I would be very surprised if this was not entirely intentional. If they did mean "part" that would mean the vast majority of load would be carried in bending by the top chord. I can provide calculations proving the top chord would no way near have the capacity to withstand the required combined bending and tension forces, but it should be intuitive to most that if the rest of the truss has already failed in the system bending, the top chord (which was designed to carry compressive forces) is not going to be the hero to step up and take the bending force on its own which buckled and yielded the rest of the truss.


As I pointed out earlier, the bending stress in the upper chord would be a lot less. The paper talks about failing compressive diagonals. There are different forces at play there. It doesn't seem intuitive to me that if a compressive diagonal fails, the upper chord also must fail. Seems to me only calculations or simulations can answer that.



I (and I think most people) would interpret their sentence to mean that situation was progressively reached. They stated "progressively" just so people knew it wasn't suddenly. It seems you are trying to fit your partial catenary view to their words.

By the time maximum deflection is reached (after only 20 minutes) it is back to a parabola. Also, while it is a trapezium, it is at deflections which are less than the maximum. So no, it probably never goes much above 11.6, and if it does, it is not in that configuration when it is causing the columns to fail.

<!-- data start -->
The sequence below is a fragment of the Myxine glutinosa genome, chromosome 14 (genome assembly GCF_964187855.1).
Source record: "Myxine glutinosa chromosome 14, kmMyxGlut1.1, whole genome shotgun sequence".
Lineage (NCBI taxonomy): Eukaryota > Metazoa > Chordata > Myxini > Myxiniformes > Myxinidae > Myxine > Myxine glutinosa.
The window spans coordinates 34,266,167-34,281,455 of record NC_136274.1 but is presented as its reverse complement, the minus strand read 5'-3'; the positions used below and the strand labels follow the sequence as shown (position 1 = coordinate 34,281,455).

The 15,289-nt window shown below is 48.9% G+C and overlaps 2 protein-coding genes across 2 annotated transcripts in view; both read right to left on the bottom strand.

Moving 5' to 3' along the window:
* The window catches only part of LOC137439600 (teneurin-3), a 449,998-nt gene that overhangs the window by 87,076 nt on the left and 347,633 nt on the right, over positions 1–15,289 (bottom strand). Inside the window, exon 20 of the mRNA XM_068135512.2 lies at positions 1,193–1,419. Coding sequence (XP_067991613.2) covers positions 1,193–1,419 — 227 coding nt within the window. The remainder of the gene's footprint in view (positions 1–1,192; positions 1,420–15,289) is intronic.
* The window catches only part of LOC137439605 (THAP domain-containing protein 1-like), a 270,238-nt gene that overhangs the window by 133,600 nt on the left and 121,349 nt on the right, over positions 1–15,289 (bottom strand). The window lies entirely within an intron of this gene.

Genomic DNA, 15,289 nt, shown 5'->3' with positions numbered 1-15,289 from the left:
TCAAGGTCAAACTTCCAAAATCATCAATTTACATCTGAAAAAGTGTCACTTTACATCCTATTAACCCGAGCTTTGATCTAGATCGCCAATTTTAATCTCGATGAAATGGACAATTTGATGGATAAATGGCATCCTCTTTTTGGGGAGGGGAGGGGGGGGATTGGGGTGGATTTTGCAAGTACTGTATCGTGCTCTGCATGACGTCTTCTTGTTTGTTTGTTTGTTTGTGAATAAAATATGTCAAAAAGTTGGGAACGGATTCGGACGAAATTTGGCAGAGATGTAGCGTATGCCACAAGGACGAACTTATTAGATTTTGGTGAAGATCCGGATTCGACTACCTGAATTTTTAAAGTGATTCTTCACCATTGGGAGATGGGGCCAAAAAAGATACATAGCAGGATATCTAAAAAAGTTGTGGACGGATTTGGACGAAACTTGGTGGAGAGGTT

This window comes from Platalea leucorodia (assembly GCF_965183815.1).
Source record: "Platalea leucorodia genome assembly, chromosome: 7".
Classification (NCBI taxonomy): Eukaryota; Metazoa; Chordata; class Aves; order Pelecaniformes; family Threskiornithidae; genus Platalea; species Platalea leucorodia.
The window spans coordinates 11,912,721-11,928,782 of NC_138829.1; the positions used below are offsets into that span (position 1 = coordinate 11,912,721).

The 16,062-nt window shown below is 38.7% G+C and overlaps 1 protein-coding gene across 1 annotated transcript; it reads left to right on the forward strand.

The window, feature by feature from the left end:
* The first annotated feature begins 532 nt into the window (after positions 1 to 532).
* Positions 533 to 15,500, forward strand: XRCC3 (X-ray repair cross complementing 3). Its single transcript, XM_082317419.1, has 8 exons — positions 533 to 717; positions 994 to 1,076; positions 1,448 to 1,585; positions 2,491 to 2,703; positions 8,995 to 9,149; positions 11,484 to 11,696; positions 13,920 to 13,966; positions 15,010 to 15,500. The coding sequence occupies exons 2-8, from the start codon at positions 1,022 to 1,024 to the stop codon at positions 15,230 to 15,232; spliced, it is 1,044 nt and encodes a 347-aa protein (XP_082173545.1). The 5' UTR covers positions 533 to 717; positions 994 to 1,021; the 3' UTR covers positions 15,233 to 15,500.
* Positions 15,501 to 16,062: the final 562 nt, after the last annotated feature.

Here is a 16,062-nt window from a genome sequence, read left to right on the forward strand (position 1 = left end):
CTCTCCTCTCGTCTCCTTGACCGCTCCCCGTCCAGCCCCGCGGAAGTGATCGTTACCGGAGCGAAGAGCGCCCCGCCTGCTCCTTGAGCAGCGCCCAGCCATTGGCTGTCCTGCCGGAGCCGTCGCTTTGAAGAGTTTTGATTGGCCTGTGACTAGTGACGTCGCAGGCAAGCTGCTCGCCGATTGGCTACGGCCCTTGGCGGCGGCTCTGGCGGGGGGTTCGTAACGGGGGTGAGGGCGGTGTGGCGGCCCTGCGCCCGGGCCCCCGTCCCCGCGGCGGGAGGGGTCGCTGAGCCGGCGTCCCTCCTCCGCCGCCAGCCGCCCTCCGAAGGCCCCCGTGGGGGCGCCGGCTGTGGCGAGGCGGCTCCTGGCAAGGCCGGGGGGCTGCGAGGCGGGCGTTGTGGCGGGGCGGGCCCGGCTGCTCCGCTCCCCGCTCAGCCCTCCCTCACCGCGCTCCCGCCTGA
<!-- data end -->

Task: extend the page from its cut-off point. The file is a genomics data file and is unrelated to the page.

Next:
Ok, but this is kind of speculative on your side, I would like to hear the authors about this before I jump to conclusions. Maybe it is an idea to send them an email with your criticism? I agree that the paper isn't very clear, but the wording they used doesn't really influence the result of their work, that horizontal force is still there.



The bolts would fail long, long, long before the column failed in double shear. If that's the kind of engineering used in the doco then the entire thing is no doubt full of bunk science.


Again, not intuitive to me. Can you show the calculations? Note that the claim is not that the pulling force made the columns snap but they buckled as result their loads. The pull force only put them a bit out of place, making the columns more susceptible to buckling.
edit on 27-4-2011 by -PLB- because: (no reason given)



posted on Apr, 28 2011 @ 01:00 AM
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Originally posted by -PLB-
Note that the claim is not that the pulling force made the columns snap but they buckled as result their loads. The pull force only put them a bit out of place, making the columns more susceptible to buckling.


That is not so clear from their own literature: